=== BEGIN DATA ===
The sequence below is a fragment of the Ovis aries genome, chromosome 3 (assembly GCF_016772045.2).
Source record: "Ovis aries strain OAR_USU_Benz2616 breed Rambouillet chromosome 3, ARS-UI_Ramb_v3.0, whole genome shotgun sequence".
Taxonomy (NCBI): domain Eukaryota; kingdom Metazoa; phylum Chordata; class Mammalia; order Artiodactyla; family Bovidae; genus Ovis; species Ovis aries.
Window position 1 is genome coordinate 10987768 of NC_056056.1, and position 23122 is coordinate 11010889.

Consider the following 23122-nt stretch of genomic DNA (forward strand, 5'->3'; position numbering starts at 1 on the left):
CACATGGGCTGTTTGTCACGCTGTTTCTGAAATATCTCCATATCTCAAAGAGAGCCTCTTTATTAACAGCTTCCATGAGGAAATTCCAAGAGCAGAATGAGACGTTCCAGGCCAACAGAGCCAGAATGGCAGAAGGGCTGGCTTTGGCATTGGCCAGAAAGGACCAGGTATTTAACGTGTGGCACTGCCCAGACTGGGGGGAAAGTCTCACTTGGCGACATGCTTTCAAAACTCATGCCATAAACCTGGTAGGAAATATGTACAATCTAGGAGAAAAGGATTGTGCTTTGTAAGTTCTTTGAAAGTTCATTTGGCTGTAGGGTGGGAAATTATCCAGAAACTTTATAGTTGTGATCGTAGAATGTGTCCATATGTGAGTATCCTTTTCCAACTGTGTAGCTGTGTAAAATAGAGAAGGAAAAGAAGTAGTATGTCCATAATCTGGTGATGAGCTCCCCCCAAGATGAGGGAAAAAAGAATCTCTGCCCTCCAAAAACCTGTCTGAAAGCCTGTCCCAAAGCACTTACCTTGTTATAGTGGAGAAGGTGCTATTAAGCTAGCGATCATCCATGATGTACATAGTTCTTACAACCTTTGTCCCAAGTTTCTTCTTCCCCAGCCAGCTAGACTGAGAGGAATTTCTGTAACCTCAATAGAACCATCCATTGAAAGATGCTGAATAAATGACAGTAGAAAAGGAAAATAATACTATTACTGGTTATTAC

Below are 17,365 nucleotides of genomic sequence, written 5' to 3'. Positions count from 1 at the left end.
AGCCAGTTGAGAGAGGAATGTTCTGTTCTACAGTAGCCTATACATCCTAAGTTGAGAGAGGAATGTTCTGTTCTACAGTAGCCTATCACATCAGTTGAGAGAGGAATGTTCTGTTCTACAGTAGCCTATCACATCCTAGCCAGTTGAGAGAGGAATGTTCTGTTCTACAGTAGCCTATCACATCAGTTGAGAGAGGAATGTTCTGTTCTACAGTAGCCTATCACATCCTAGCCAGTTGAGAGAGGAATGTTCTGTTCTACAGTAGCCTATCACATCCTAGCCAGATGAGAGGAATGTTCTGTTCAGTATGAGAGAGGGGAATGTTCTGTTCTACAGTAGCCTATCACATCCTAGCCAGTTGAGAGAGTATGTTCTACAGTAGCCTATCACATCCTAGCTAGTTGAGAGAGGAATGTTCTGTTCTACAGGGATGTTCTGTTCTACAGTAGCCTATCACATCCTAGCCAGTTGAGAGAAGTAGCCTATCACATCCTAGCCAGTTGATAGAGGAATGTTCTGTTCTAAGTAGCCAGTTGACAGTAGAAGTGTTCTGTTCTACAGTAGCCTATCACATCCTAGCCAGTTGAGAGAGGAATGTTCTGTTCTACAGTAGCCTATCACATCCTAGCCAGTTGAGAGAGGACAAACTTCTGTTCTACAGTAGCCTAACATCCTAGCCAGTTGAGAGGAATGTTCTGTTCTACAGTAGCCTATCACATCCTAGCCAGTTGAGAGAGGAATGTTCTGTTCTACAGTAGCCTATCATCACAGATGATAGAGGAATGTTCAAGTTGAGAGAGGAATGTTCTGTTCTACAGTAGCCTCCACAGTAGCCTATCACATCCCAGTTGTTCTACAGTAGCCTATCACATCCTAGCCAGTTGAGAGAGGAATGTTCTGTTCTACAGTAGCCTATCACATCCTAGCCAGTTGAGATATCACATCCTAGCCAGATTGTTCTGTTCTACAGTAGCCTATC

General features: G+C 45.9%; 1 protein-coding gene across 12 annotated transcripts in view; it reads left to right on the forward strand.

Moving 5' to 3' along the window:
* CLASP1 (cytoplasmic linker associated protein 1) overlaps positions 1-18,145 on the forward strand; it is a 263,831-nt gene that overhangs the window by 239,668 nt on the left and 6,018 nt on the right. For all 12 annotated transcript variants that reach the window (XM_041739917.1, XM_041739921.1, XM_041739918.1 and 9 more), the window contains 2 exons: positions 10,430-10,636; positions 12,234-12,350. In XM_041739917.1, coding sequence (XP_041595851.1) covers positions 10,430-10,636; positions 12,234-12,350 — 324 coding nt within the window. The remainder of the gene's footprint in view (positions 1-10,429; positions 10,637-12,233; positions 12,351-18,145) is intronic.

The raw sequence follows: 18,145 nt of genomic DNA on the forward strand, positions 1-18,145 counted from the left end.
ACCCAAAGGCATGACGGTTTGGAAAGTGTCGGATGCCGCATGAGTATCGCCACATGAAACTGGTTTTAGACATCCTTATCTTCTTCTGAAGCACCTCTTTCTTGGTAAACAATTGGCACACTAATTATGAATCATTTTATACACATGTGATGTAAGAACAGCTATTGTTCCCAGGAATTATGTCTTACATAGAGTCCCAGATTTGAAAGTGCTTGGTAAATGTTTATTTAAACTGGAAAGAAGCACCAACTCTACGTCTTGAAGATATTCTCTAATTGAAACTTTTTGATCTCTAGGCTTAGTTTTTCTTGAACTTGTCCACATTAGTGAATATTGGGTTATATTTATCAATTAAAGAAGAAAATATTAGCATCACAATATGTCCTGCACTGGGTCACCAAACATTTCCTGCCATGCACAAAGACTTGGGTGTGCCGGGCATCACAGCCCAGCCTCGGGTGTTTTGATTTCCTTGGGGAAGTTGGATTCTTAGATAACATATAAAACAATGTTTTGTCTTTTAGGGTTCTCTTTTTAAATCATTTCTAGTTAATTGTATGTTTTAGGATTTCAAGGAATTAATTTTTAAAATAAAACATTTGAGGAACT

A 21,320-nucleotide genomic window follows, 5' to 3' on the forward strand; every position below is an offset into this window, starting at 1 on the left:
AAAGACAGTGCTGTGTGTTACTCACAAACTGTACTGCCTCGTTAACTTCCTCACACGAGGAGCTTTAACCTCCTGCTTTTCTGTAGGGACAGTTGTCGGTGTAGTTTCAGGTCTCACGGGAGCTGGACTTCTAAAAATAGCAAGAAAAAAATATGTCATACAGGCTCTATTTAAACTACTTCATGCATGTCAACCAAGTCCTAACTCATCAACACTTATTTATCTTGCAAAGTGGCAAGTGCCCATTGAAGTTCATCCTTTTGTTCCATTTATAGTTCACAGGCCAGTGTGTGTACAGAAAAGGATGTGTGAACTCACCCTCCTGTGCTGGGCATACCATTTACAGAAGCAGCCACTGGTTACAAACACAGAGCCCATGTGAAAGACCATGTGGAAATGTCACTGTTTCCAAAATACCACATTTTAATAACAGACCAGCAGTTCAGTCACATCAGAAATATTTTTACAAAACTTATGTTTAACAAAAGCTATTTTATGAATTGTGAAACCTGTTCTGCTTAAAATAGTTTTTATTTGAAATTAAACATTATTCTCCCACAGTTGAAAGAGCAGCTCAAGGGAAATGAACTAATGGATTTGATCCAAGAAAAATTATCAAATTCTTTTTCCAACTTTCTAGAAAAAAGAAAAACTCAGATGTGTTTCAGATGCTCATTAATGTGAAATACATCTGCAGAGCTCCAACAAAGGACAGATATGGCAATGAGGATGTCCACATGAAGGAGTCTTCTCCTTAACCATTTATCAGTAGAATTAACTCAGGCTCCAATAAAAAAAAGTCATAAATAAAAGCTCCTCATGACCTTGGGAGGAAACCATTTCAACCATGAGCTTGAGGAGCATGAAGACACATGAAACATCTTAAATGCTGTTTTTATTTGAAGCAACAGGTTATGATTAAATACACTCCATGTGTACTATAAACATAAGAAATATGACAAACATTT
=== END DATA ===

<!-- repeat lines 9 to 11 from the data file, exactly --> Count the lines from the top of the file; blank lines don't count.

General features: G+C 45.9%; 1 protein-coding gene across 12 annotated transcripts in view; it reads left to right on the forward strand.

Moving 5' to 3' along the window:
* CLASP1 (cytoplasmic linker associated protein 1) overlaps positions 1-18,145 on the forward strand; it is a 263,831-nt gene that overhangs the window by 239,668 nt on the left and 6,018 nt on the right. For all 12 annotated transcript variants that reach the window (XM_041739917.1, XM_041739921.1, XM_041739918.1 and 9 more), the window contains 2 exons: positions 10,430-10,636; positions 12,234-12,350. In XM_041739917.1, coding sequence (XP_041595851.1) covers positions 10,430-10,636; positions 12,234-12,350 — 324 coding nt within the window. The remainder of the gene's footprint in view (positions 1-10,429; positions 10,637-12,233; positions 12,351-18,145) is intronic.